Archaeologists in Mexico have discovered carvings believed to have been created in the Stone Age.
About 8,000 etchings of fish, the sun and detailed patterns of concentric circles and lines drawn by our ancestors more than 6,000 years ago have been discovered on 500 stones on a remote mountain.
Mexican destinations have always been rich in cultural sites, with Chichen Itza, famous for its pyramid stairway, and Uxmal two of the Mayan temples so adored by holidaymakers on group tours.
Archaeologists believe the carvings were made by our hunter-gatherer ancestors as part of hunting initiation rites, or that they could potentially represent the stars.
The carvings could provide historians with an idea of how sophisticated Stone Age tribes were in the region and even a clue to the type of tools they used.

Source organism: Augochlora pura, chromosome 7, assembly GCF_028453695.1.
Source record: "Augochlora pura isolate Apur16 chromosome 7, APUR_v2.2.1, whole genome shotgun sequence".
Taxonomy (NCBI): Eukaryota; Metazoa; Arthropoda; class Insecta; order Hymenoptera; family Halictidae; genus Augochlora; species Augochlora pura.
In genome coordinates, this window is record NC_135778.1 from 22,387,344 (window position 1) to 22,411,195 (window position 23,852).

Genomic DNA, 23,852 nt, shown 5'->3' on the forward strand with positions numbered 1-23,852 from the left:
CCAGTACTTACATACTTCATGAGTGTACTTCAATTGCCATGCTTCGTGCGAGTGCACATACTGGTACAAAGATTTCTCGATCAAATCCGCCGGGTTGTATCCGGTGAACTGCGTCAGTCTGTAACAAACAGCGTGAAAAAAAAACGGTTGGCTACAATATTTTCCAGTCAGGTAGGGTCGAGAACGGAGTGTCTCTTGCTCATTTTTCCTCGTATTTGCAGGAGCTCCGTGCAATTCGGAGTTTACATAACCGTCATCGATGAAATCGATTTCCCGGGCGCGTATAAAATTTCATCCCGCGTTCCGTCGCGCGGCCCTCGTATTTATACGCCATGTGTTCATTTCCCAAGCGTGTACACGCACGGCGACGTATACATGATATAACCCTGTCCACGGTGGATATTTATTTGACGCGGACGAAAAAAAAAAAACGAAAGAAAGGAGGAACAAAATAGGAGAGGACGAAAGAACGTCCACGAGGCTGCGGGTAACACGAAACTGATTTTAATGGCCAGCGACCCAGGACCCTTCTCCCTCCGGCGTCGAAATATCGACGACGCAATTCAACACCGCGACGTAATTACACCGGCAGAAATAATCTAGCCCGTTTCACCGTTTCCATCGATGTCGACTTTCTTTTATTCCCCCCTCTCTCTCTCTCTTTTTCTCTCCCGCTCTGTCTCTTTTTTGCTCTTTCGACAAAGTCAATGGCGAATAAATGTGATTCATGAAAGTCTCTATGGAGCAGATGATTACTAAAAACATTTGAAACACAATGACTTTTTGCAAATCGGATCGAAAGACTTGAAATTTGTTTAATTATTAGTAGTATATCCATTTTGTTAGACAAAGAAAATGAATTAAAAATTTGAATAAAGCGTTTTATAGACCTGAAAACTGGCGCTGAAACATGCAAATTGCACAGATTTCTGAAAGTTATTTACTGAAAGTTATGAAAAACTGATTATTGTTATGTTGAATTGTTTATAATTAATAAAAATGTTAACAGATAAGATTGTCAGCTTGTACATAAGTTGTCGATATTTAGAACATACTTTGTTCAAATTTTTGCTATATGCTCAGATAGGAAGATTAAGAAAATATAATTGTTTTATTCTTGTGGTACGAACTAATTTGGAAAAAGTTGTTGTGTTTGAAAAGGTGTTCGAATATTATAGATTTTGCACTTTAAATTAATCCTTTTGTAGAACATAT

There is proof of Stone Age settlements in two valleys, divided by a tiny ridge, near Sierra de Narigua, where the biggest group of carved rocks were discovered.
Gerardo Rivas, an archaeologist at the National Institute of Anthropology and History (INAH), told Spanish language publication Mimorelia that most tribes lived in temporary settlements.
Archaeologists found stoves, cooking pots and even arrowheads, he said.
They also unearthed relatively modern carvings of crosses probably made in the second half of the 16th century.
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